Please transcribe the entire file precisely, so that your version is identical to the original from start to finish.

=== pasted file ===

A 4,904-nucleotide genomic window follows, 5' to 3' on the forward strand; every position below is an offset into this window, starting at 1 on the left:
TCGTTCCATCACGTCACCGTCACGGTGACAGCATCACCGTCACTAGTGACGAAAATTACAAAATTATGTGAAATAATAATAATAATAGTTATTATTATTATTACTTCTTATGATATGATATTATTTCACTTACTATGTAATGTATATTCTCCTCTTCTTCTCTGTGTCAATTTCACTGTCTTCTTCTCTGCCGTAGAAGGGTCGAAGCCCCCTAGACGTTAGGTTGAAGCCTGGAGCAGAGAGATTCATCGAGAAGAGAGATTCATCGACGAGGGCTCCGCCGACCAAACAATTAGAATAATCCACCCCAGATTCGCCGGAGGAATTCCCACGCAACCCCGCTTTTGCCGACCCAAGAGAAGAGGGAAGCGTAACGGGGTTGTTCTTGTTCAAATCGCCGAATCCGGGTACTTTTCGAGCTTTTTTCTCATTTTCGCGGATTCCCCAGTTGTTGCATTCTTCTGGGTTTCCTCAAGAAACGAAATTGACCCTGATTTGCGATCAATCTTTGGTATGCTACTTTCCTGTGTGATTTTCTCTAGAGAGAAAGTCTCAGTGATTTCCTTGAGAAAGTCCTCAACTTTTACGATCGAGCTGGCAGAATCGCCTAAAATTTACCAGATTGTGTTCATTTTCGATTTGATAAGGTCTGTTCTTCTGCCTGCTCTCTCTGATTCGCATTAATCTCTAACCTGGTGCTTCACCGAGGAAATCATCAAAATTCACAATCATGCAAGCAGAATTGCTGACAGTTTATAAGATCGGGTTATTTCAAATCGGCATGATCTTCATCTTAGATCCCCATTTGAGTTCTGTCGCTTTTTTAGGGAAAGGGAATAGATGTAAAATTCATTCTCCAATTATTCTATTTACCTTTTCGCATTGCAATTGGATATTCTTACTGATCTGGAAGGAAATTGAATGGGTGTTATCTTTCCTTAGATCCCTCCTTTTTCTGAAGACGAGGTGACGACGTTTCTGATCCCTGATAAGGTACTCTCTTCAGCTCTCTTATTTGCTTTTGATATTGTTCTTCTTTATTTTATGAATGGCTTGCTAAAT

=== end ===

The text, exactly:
A 4,904-nucleotide genomic window follows, 5' to 3' on the forward strand; every position below is an offset into this window, starting at 1 on the left:
TCGTTCCATCACGTCACCGTCACGGTGACAGCATCACCGTCACTAGTGACGAAAATTACAAAATTATGTGAAATAATAATAATAATAGTTATTATTATTATTACTTCTTATGATATGATATTATTTCACTTACTATGTAATGTATATTCTCCTCTTCTTCTCTGTGTCAATTTCACTGTCTTCTTCTCTGCCGTAGAAGGGTCGAAGCCCCCTAGACGTTAGGTTGAAGCCTGGAGCAGAGAGATTCATCGAGAAGAGAGATTCATCGACGAGGGCTCCGCCGACCAAACAATTAGAATAATCCACCCCAGATTCGCCGGAGGAATTCCCACGCAACCCCGCTTTTGCCGACCCAAGAGAAGAGGGAAGCGTAACGGGGTTGTTCTTGTTCAAATCGCCGAATCCGGGTACTTTTCGAGCTTTTTTCTCATTTTCGCGGATTCCCCAGTTGTTGCATTCTTCTGGGTTTCCTCAAGAAACGAAATTGACCCTGATTTGCGATCAATCTTTGGTATGCTACTTTCCTGTGTGATTTTCTCTAGAGAGAAAGTCTCAGTGATTTCCTTGAGAAAGTCCTCAACTTTTACGATCGAGCTGGCAGAATCGCCTAAAATTTACCAGATTGTGTTCATTTTCGATTTGATAAGGTCTGTTCTTCTGCCTGCTCTCTCTGATTCGCATTAATCTCTAACCTGGTGCTTCACCGAGGAAATCATCAAAATTCACAATCATGCAAGCAGAATTGCTGACAGTTTATAAGATCGGGTTATTTCAAATCGGCATGATCTTCATCTTAGATCCCCATTTGAGTTCTGTCGCTTTTTTAGGGAAAGGGAATAGATGTAAAATTCATTCTCCAATTATTCTATTTACCTTTTCGCATTGCAATTGGATATTCTTACTGATCTGGAAGGAAATTGAATGGGTGTTATCTTTCCTTAGATCCCTCCTTTTTCTGAAGACGAGGTGACGACGTTTCTGATCCCTGATAAGGTACTCTCTTCAGCTCTCTTATTTGCTTTTGATATTGTTCTTCTTTATTTTATGAATGGCTTGCTAAAT